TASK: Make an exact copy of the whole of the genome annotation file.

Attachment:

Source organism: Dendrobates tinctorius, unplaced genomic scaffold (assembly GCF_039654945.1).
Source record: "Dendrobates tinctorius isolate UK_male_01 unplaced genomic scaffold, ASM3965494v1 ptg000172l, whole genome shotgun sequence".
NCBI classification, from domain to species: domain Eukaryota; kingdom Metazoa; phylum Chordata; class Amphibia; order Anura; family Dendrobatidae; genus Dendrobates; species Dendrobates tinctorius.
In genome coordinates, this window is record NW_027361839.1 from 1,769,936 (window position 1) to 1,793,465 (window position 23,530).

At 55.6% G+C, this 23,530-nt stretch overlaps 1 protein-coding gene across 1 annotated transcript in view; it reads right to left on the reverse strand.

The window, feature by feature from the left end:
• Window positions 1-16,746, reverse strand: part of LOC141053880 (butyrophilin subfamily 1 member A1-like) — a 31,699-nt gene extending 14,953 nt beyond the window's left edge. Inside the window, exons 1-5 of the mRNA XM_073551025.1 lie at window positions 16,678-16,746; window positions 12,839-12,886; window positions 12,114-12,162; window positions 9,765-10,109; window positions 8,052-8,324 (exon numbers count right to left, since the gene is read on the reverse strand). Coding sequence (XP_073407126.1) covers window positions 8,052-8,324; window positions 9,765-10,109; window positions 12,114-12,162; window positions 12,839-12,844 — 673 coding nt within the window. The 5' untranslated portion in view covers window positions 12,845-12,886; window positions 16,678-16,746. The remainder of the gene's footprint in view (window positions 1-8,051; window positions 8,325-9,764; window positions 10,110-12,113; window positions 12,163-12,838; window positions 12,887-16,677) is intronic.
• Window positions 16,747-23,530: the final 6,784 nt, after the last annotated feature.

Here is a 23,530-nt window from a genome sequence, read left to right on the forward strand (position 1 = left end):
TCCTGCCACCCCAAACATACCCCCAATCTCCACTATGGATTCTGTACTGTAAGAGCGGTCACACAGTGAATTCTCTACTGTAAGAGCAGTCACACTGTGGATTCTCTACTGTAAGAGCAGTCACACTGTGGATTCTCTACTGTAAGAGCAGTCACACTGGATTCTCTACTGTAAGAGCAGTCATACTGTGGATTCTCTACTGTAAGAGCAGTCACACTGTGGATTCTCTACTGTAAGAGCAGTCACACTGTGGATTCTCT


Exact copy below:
Source organism: Dendrobates tinctorius, unplaced genomic scaffold (assembly GCF_039654945.1).
Source record: "Dendrobates tinctorius isolate UK_male_01 unplaced genomic scaffold, ASM3965494v1 ptg000172l, whole genome shotgun sequence".
NCBI classification, from domain to species: domain Eukaryota; kingdom Metazoa; phylum Chordata; class Amphibia; order Anura; family Dendrobatidae; genus Dendrobates; species Dendrobates tinctorius.
In genome coordinates, this window is record NW_027361839.1 from 1,769,936 (window position 1) to 1,793,465 (window position 23,530).

At 55.6% G+C, this 23,530-nt stretch overlaps 1 protein-coding gene across 1 annotated transcript in view; it reads right to left on the reverse strand.

The window, feature by feature from the left end:
• Window positions 1-16,746, reverse strand: part of LOC141053880 (butyrophilin subfamily 1 member A1-like) — a 31,699-nt gene extending 14,953 nt beyond the window's left edge. Inside the window, exons 1-5 of the mRNA XM_073551025.1 lie at window positions 16,678-16,746; window positions 12,839-12,886; window positions 12,114-12,162; window positions 9,765-10,109; window positions 8,052-8,324 (exon numbers count right to left, since the gene is read on the reverse strand). Coding sequence (XP_073407126.1) covers window positions 8,052-8,324; window positions 9,765-10,109; window positions 12,114-12,162; window positions 12,839-12,844 — 673 coding nt within the window. The 5' untranslated portion in view covers window positions 12,845-12,886; window positions 16,678-16,746. The remainder of the gene's footprint in view (window positions 1-8,051; window positions 8,325-9,764; window positions 10,110-12,113; window positions 12,163-12,838; window positions 12,887-16,677) is intronic.
• Window positions 16,747-23,530: the final 6,784 nt, after the last annotated feature.

Here is a 23,530-nt window from a genome sequence, read left to right on the forward strand (position 1 = left end):
TCCTGCCACCCCAAACATACCCCCAATCTCCACTATGGATTCTGTACTGTAAGAGCGGTCACACAGTGAATTCTCTACTGTAAGAGCAGTCACACTGTGGATTCTCTACTGTAAGAGCAGTCACACTGTGGATTCTCTACTGTAAGAGCAGTCACACTGGATTCTCTACTGTAAGAGCAGTCATACTGTGGATTCTCTACTGTAAGAGCAGTCACACTGTGGATTCTCTACTGTAAGAGCAGTCACACTGTGGATTCTCT